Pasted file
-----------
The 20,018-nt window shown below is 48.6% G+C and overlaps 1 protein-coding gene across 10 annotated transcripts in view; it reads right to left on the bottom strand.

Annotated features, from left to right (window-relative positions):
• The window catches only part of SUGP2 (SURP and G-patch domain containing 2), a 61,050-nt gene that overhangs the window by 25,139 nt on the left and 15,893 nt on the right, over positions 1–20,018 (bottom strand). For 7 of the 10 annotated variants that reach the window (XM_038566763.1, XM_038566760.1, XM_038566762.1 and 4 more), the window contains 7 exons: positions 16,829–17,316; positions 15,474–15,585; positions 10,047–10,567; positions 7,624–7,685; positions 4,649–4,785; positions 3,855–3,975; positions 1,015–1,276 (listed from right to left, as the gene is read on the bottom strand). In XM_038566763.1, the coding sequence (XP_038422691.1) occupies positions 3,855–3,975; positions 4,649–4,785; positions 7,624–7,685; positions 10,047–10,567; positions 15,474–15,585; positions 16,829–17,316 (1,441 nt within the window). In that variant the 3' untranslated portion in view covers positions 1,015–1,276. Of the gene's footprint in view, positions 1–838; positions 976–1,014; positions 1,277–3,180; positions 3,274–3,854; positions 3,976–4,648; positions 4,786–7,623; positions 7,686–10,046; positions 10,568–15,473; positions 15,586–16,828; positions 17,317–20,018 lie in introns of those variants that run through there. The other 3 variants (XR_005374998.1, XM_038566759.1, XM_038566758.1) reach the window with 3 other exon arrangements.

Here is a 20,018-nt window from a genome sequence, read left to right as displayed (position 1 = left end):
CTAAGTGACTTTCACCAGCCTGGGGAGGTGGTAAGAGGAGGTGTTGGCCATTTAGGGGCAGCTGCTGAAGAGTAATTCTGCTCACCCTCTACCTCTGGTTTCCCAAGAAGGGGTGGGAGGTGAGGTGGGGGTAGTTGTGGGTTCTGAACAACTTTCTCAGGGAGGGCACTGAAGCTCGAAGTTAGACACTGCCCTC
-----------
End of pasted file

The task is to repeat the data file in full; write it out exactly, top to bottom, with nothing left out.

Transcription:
The 20,018-nt window shown below is 48.6% G+C and overlaps 1 protein-coding gene across 10 annotated transcripts in view; it reads right to left on the bottom strand.

Annotated features, from left to right (window-relative positions):
• The window catches only part of SUGP2 (SURP and G-patch domain containing 2), a 61,050-nt gene that overhangs the window by 25,139 nt on the left and 15,893 nt on the right, over positions 1–20,018 (bottom strand). For 7 of the 10 annotated variants that reach the window (XM_038566763.1, XM_038566760.1, XM_038566762.1 and 4 more), the window contains 7 exons: positions 16,829–17,316; positions 15,474–15,585; positions 10,047–10,567; positions 7,624–7,685; positions 4,649–4,785; positions 3,855–3,975; positions 1,015–1,276 (listed from right to left, as the gene is read on the bottom strand). In XM_038566763.1, the coding sequence (XP_038422691.1) occupies positions 3,855–3,975; positions 4,649–4,785; positions 7,624–7,685; positions 10,047–10,567; positions 15,474–15,585; positions 16,829–17,316 (1,441 nt within the window). In that variant the 3' untranslated portion in view covers positions 1,015–1,276. Of the gene's footprint in view, positions 1–838; positions 976–1,014; positions 1,277–3,180; positions 3,274–3,854; positions 3,976–4,648; positions 4,786–7,623; positions 7,686–10,046; positions 10,568–15,473; positions 15,586–16,828; positions 17,317–20,018 lie in introns of those variants that run through there. The other 3 variants (XR_005374998.1, XM_038566759.1, XM_038566758.1) reach the window with 3 other exon arrangements.

Here is a 20,018-nt window from a genome sequence, read left to right as displayed (position 1 = left end):
CTAAGTGACTTTCACCAGCCTGGGGAGGTGGTAAGAGGAGGTGTTGGCCATTTAGGGGCAGCTGCTGAAGAGTAATTCTGCTCACCCTCTACCTCTGGTTTCCCAAGAAGGGGTGGGAGGTGAGGTGGGGGTAGTTGTGGGTTCTGAACAACTTTCTCAGGGAGGGCACTGAAGCTCGAAGTTAGACACTGCCCTC